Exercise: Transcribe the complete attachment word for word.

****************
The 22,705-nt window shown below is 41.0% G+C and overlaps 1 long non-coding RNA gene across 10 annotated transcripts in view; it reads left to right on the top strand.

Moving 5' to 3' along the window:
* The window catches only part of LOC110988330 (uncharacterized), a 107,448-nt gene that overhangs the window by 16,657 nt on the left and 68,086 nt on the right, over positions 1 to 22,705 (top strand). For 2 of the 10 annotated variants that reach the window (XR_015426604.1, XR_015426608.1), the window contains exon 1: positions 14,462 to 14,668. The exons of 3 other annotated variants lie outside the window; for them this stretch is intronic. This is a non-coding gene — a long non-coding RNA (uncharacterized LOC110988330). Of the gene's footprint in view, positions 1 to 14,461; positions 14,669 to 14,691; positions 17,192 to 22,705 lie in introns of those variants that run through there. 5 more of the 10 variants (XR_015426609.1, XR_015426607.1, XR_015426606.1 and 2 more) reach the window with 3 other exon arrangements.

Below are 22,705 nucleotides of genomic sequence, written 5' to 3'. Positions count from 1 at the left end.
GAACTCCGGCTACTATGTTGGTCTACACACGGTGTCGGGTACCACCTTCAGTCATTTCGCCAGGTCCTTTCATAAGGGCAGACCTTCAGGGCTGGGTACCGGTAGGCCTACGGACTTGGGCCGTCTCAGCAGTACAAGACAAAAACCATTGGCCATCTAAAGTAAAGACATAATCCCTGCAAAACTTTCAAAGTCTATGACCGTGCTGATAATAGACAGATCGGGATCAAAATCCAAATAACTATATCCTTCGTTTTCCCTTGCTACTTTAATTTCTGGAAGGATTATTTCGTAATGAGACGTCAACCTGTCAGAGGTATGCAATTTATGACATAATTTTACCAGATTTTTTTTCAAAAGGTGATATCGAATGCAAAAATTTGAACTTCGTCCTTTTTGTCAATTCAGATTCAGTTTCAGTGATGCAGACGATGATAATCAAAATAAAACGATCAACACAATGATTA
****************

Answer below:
The 22,705-nt window shown below is 41.0% G+C and overlaps 1 long non-coding RNA gene across 10 annotated transcripts in view; it reads left to right on the top strand.

Moving 5' to 3' along the window:
* The window catches only part of LOC110988330 (uncharacterized), a 107,448-nt gene that overhangs the window by 16,657 nt on the left and 68,086 nt on the right, over positions 1 to 22,705 (top strand). For 2 of the 10 annotated variants that reach the window (XR_015426604.1, XR_015426608.1), the window contains exon 1: positions 14,462 to 14,668. The exons of 3 other annotated variants lie outside the window; for them this stretch is intronic. This is a non-coding gene — a long non-coding RNA (uncharacterized LOC110988330). Of the gene's footprint in view, positions 1 to 14,461; positions 14,669 to 14,691; positions 17,192 to 22,705 lie in introns of those variants that run through there. 5 more of the 10 variants (XR_015426609.1, XR_015426607.1, XR_015426606.1 and 2 more) reach the window with 3 other exon arrangements.

Below are 22,705 nucleotides of genomic sequence, written 5' to 3'. Positions count from 1 at the left end.
GAACTCCGGCTACTATGTTGGTCTACACACGGTGTCGGGTACCACCTTCAGTCATTTCGCCAGGTCCTTTCATAAGGGCAGACCTTCAGGGCTGGGTACCGGTAGGCCTACGGACTTGGGCCGTCTCAGCAGTACAAGACAAAAACCATTGGCCATCTAAAGTAAAGACATAATCCCTGCAAAACTTTCAAAGTCTATGACCGTGCTGATAATAGACAGATCGGGATCAAAATCCAAATAACTATATCCTTCGTTTTCCCTTGCTACTTTAATTTCTGGAAGGATTATTTCGTAATGAGACGTCAACCTGTCAGAGGTATGCAATTTATGACATAATTTTACCAGATTTTTTTTCAAAAGGTGATATCGAATGCAAAAATTTGAACTTCGTCCTTTTTGTCAATTCAGATTCAGTTTCAGTGATGCAGACGATGATAATCAAAATAAAACGATCAACACAATGATTA